This is the anxiety that roils and percolates, mixed with all the sadness and futility. What theater people do is put on a show; what audience members do is gather. It’s ritual; it’s reflex. It is also, in any conventional sense, largely inoperable right now.

So we take the closest substitute we’ve got, and even that can be fraught. Just ordering a virtual ticket for a performance of “Lungs” at the Old Vic — a starry, socially distanced experiment born of that company’s financial peril — made my throat catch as I imagined the empty house, the echoey silence of the air in there.

It also sent my mind wheeling into thoughts of a crunchy little restaurant I’m fond of in that neighborhood. Countless favorite spots like that are part of the ecosystem in every city, every theater town.

Whether they survive, and in what condition, will either salve our grief or add to it.

Keeping the candle lit
For now we hold a vigil, awaiting the reawakening.

It’s not a quiet vigil, mind you, or a dormant one. All that frenzy of streamable online activity — the virtual readings and talk shows, the archival videos and topical new plays — is part of keeping the candle lit.

Economically and artistically, the industry and its idled workers are in survival mode, improvising a response to an open-ended disaster. Many digital offerings are inherently exploratory, gauging an unfamiliar medium’s potential.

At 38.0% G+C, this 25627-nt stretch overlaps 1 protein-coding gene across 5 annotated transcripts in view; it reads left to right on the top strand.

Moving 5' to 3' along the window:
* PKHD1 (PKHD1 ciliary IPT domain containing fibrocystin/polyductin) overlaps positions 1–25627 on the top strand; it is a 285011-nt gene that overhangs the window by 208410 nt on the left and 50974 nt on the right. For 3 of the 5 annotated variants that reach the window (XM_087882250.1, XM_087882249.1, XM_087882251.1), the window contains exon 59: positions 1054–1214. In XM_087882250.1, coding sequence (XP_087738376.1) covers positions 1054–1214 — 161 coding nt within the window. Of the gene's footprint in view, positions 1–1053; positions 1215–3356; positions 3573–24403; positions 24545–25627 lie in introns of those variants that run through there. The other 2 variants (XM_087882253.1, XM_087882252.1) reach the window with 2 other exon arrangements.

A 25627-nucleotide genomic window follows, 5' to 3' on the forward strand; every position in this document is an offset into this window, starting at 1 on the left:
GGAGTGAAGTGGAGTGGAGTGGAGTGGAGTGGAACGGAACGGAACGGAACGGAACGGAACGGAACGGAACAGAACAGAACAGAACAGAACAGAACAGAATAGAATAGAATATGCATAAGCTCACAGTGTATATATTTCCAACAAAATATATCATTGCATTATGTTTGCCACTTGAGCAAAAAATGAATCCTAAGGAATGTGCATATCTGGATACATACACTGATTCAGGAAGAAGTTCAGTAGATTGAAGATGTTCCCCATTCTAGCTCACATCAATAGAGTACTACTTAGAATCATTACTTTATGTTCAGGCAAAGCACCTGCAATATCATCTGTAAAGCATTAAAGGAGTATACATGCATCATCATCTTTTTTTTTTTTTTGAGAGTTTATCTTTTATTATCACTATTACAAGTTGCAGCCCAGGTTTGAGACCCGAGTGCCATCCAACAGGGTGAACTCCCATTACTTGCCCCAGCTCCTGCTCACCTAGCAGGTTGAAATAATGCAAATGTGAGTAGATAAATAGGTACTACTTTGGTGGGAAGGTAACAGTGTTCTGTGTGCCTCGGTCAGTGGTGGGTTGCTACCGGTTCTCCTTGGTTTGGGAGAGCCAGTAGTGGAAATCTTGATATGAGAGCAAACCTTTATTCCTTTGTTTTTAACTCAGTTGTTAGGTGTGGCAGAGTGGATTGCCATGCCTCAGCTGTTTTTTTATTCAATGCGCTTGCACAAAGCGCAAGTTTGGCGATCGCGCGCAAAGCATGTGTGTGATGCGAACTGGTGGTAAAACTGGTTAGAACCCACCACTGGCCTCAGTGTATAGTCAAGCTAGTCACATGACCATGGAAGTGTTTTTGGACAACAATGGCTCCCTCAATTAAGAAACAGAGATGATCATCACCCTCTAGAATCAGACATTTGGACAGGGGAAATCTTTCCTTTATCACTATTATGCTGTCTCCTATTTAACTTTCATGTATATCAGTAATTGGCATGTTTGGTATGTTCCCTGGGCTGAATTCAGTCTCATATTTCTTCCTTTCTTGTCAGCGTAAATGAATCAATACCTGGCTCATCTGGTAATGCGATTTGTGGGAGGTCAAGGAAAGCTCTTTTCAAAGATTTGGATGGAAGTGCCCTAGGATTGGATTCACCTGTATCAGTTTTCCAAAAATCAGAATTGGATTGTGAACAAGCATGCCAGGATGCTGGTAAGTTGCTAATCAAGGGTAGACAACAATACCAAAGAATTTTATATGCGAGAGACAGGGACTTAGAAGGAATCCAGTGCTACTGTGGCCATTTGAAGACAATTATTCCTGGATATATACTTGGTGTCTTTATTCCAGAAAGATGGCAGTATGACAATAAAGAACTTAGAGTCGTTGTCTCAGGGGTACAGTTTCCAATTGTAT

But theater’s primary public face wears a show-must-go-on smile, so there’s a weird and self-defeating disconnect, as if being supportive means pretending that these works are just as exciting as live stuff would be.

You don’t have to be a Luddite or a nostalgist to believe that that isn’t true, or that theater on camera becomes another form. Even the “Hamilton” movie, a thrilling and democratizing testament to the power of stage performance, can’t capture the soul of theater, because that soul lives in the room.

Physical presence is part of the essence of theater; so is occupying a common space. One of the most alienating things about this vigil is the need for us to keep it separately.

Alone in my apartment, streaming Hytner’s immersive “Midsummer,” I wanted nothing more than to catapult myself back in time and into that Bridge audience. I felt as distant from the experience as I always do when I watch theater online — which doesn’t mean I got nothing from it.

In the last moments of the performance, the fairy Puck hangs upside down from an aerial silk, suspended above the stage.

“Give me your hands, if we be friends,” he says — a Shakespearean plea for applause that transforms into something else as Puck stretches out his arms to clasp hands with a spectator below.

In person, I’m sure it was charming. But through the glass of my computer screen this beleaguered summer, it became a tableau of blindsiding poignancy, embodying the charged connection live theater can have when you’re in the room with it.

That communion is what we’re after; that communion is what the vigil is for.

There’s not a chance we’ll let that candle get snuffed out.

© 2020 The New York Times Company